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5 of the best Android phone battery life tips

Looking to squeeze out some more battery life out of your Android smartphone? Here’s 5 simple tips that should get you started.

Samsung Galaxy S8 wireless charger

Cheap phones will always be in high demand is certain. Wikipedia’s Global Android version distribution chart (April 2017) shows that Android Lollipop (initially released on November 12, 2014) is the most widely used version of Android with 32% of all Android devices accessing Google Play via this operating system. Marshmallow (initially released on October 5, 2015), running on 32% of all Android devices, is the second, most widely used version of Android.

What this shows is that devices with older Android OS remain in use even after the release of newer versions. Apart from economic considerations, the pace at which new versions of the Android OS are being released makes keeping up a bit of a task for many people.

There’ll Always Be Cheap Phones

Between a period of 4 years (October 31, 2013, and August 22, 2016), 4 android versions – KitKat, Lollipop, Marshmallow and Nougat, have been released. That’s more than an average of 1 version per year.  Now, considering that most of the popular android phone brands, like Samsung, LG, and HTC, usually come into the market at the top end of the price range, it implies that to keep up with the trend, savvy buyers, who go for the best android phones, have to trade off their current phones, as frequently as new OS versions are released.  This consequently, creates a huge market for relatively new cheap phones.  

On the other hand, phone manufacturers, faced with stock of new phones with older OS versions, are left with no other choice, than to put cheaper price tags on them.

A combination of cheaper hardware, the open-source nature of the Android platform and the ability to tweak features to allow for cheaper manufacturing, is another reason why cheap phones will always be available.

Battery Life Remains A Big Issue

Regardless of the Android OS, one wish every smartphone owner has is a longer battery life. Unfortunately, this may not be realizable just yet because of the focus, for now, seems to be on making smartphones smarter. The best android phones are not being made to hold battery power for longer, but to enable you to do more with them, easier and faster. The onus, therefore, lies on the user to figure out ways to extend battery life, by making a few adjustments to how you use your phone. Here are a few tips to help you achieve this.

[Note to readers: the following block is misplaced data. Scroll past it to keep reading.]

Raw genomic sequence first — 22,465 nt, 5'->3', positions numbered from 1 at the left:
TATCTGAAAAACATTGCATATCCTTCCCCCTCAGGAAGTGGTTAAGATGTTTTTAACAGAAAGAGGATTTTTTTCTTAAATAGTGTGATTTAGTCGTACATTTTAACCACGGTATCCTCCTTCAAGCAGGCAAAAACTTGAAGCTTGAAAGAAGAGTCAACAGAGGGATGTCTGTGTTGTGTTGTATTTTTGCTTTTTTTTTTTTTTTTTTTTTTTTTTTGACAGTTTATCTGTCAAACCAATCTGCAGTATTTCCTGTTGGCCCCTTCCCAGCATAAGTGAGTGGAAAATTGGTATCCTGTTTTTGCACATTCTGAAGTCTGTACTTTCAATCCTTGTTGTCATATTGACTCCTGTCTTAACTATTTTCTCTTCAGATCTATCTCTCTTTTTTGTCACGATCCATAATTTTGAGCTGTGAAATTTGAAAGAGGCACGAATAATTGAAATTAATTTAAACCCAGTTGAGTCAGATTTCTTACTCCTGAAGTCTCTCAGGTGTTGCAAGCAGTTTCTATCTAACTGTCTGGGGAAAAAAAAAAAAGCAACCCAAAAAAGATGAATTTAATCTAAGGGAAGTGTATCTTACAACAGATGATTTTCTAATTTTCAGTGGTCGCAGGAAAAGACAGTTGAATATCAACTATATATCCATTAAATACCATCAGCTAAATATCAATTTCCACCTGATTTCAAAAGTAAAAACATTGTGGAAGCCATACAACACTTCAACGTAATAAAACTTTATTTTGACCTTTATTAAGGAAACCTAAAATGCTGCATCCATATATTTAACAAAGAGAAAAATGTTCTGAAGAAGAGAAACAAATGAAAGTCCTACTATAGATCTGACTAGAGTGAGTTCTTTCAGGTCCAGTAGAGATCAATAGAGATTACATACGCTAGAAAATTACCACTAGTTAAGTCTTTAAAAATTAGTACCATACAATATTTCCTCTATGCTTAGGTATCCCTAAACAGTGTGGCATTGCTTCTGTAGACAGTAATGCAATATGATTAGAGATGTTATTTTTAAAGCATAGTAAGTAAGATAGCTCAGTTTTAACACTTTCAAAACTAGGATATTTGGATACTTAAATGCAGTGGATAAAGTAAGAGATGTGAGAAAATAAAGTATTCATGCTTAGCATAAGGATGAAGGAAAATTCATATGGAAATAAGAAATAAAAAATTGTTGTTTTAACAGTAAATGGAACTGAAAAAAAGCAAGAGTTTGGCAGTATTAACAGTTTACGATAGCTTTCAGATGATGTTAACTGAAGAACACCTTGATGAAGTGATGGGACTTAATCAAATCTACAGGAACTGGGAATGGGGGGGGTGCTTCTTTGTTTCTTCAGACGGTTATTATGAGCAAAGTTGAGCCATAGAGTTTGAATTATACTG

Updated your phone’s OS: The later versions of android are more economical with your phone’s power and will help you get more from your phone, so check to make sure your phones OS is up to date and if not look at upgrading it to a later version of the Android OS.

Screen Settings: You can save a lot of battery juice by making slight adjustments to your smartphone’s display. Rather than running your screen at full brightness, you can reduce it to the lowest setting that you are comfortable with. Better still, you can allow your phone to automatically adjust the screen’s brightness, by enabling the auto-brightness feature.

Still on your display setting, reducing your screen timeout duration to 30 seconds or less, can help you squeeze more life out of your battery.

Wireless Radios and Location Services: Your phone’s Bluetooth and Wi-Fi radios drain your battery power and should be switched off when not in use.

A lot of demand is also placed on your battery when apps use GPS, Wi-Fi, and mobile data to monitor your location. Disabling apps’ access to location services can help you save a lot of battery power. You can control how much power apps can use by going to settings > Location and selecting the accuracy level you desire.

Background Apps:  One reason we love our smartphones is because of their ability to run multiple apps at the same time. Multitasking, however, puts a lot of demand on battery life because every app you open takes its share of battery power. Then also, some apps sap more battery power than others and leaving them on when they’re not being used is a waste of energy.  Apps not in use can easily be swiped away to close them. Marshmallow OS has a “broomstick” icon that allows you do this with a single touch.

App Notifications and Push Emails: Apps need to be always on in order to be able to search the internet for updates, news, messages, emails and other information, and notify you of these through a blinking LED.  These don’t only cause you distractions, they also consume power.  You can save a lot of battery life by turning on notifications for only essential apps such as messages and missed calls. For emails, you can change your push notifications settings to 10, 15 or 20 minutes intervals, to save battery power.  

Also if you must have alerts on your phone keep the short and sweet. Using the vibration alert or a long jingle uses up way more juice than a simple beep. 

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